In 2011, a rapper from Harlem—whose parents named him after Rakim—exploded onto the internet with a pair of instant hits and rumors of a $3 million record contract. A$AP Rocky was hailed immediately as a generational marker, if not a generational talent: proof that the borders between different regions, between the underground and the pop charts, between the computer and the physical world had grown so porous as to be nonexistent. The decade that followed disproved this hypothesis. Rap today is as rewardingly fragmented as ever, offering radically different takes on the form by kids in Detroit versus their contemporaries in exurban Florida, by Chicago drill rappers versus the street slang stylists in L.A., and etc. But Rocky was a uniquely talented synthesist, and his omnivorousness would make him an enduring star. From the time he debuted, critics noted his debt to the Houston rap of DJ Screw and its later, mid-2000s pop breakthrough. It was also clear that he was cribbing from Memphis—specifically from Three 6 and those flows that Lord Infamous unleashed on the world.

A couple of years later, that rhythmic approach took over rap in a far more overt way. In 2013, the Migos, a trio of young rappers from North Atlanta, vaulted to the center of the genre. While fellow Atlantans like Future were flooding radio with pained, pliable Auto-Tune, the Migos offered an alternative: buoyant raps littered with triplets, the Lord Infamous flow made modern. In fact, the group was so consistent in their deployment of this style that it became colloquially known as “the Migos flow” while being adopted by rappers from across the country, but especially within Georgia. For a time in the middle of the decade, it was one of the most dominant delivery styles for mainstream rappers.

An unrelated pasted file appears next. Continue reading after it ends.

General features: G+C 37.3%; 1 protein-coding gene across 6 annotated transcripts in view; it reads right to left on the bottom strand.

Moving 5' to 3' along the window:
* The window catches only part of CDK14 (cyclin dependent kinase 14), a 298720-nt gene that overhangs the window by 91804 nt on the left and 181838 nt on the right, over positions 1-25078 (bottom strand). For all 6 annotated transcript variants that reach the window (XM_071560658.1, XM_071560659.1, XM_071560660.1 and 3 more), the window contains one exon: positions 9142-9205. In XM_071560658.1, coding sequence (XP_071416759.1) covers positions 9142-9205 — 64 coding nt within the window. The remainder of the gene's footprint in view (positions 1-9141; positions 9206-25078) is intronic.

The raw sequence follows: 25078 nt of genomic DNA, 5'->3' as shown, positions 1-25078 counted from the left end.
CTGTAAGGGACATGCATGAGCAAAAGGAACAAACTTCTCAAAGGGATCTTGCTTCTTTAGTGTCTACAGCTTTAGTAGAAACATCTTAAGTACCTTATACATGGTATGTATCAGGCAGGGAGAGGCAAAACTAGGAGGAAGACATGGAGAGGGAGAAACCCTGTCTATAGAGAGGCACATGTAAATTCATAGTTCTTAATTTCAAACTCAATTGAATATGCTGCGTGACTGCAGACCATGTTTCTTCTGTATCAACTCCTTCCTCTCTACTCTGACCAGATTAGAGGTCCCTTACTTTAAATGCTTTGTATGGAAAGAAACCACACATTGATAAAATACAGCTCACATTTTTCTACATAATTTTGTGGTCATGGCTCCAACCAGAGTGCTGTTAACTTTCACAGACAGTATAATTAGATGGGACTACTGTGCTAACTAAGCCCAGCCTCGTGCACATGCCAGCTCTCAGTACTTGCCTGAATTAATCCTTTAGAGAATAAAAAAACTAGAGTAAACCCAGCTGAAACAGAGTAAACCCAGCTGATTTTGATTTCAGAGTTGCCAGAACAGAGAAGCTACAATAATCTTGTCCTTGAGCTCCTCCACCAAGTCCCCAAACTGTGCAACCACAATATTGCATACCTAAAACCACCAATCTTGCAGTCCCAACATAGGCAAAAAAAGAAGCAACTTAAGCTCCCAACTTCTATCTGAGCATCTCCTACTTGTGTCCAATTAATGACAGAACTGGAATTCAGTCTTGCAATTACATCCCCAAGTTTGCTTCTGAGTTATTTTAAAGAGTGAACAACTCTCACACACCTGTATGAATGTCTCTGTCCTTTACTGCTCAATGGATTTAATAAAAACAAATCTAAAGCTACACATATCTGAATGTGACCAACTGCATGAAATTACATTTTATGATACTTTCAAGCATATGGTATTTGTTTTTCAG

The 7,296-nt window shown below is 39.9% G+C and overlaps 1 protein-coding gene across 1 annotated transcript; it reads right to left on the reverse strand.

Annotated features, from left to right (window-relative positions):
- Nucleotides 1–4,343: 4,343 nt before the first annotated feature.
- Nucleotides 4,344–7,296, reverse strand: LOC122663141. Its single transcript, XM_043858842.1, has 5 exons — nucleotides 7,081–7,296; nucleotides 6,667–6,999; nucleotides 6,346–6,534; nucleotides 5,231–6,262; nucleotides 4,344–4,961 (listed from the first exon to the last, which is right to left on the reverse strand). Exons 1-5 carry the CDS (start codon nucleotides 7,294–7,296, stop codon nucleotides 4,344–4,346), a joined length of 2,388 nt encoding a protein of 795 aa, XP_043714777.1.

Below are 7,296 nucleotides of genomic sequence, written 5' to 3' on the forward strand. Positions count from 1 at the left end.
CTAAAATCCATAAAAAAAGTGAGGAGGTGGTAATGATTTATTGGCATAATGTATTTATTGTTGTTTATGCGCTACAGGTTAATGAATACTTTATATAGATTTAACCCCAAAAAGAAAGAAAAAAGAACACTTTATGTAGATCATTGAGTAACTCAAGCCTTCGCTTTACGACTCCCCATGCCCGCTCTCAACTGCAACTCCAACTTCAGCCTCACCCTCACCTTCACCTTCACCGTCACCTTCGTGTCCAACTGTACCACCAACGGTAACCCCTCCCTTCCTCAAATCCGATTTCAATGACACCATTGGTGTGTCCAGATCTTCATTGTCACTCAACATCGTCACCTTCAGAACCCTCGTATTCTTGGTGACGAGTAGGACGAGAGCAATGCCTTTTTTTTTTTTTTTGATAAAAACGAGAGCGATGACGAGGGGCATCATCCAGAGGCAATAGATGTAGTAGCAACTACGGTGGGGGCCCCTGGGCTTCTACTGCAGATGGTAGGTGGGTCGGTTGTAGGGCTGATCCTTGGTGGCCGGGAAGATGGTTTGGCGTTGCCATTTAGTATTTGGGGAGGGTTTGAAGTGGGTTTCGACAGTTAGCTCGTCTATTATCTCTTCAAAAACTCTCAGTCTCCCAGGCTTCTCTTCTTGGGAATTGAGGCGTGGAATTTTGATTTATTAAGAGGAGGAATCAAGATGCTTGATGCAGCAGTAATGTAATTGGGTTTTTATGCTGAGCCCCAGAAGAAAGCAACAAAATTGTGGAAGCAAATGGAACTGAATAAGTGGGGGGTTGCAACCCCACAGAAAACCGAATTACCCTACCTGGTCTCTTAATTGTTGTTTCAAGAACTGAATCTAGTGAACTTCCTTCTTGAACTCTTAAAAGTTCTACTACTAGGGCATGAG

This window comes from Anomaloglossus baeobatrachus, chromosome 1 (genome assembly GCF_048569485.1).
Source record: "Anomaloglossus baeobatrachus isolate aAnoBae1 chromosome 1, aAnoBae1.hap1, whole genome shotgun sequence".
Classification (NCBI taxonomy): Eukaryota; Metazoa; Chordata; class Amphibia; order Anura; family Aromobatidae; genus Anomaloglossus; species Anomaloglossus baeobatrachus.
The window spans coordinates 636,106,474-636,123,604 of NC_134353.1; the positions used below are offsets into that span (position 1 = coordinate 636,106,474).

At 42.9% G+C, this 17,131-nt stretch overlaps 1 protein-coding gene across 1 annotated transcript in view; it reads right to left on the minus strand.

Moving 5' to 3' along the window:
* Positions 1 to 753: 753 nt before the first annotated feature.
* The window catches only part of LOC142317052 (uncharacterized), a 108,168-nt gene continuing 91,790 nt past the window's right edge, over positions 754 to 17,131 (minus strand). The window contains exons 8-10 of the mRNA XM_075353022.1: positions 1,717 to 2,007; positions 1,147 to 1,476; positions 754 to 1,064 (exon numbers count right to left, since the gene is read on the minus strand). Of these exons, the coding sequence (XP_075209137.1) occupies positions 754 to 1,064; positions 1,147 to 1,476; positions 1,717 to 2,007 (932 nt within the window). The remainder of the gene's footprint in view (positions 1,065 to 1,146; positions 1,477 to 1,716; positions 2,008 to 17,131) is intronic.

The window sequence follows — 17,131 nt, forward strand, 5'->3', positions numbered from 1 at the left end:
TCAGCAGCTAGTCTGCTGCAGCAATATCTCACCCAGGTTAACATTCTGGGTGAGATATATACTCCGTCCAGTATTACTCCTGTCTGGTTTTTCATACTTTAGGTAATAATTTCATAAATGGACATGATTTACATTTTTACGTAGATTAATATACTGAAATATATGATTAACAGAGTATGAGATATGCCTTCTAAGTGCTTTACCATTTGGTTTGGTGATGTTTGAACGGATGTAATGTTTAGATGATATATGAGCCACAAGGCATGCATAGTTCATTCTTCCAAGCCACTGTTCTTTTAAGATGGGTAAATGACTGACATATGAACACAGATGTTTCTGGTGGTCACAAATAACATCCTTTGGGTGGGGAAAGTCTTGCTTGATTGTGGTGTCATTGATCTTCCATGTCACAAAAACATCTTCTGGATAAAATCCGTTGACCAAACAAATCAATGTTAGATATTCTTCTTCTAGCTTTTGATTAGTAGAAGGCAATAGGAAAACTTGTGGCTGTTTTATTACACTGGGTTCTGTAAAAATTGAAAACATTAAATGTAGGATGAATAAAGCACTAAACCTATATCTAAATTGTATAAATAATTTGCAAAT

Underneath all this, Three 6’s influence was being metastasized by different kids in different ways. While the Migos et al. transposed a vocal style into the broader world of 2010s trap—with its synthetic clarity and razor-sharp percussion—a network of underground acts embraced Mystic Stylez’s hypnotic muddiness, its horrorcore imagery, and its lo-fi presentation. The chief example is Raider Klan, the sprawling collective of Floridians loosely organized under the rapper-producer SpaceGhostPurrp. By 2010, the still-teenaged SGP had landed on a musical and visual style that was at once obviously cribbed from early Three 6 and inextricably tied to early–Obama era internet culture, when young artists were living more and more online and Odd Future had turned antipathy into a new kind of magnetism. (The best SpaceGhostPurrp songs make your brain matter feel as if it’s been fried on a Wi-Fi router.) Raider Klan and its affiliate collectives spawned a variety of stars, from Denzel Curry and Robb Bank$ to Xavier Wulf and Bones, all of whom had palpable impacts on the direction of rap outside of the major label ecosystem.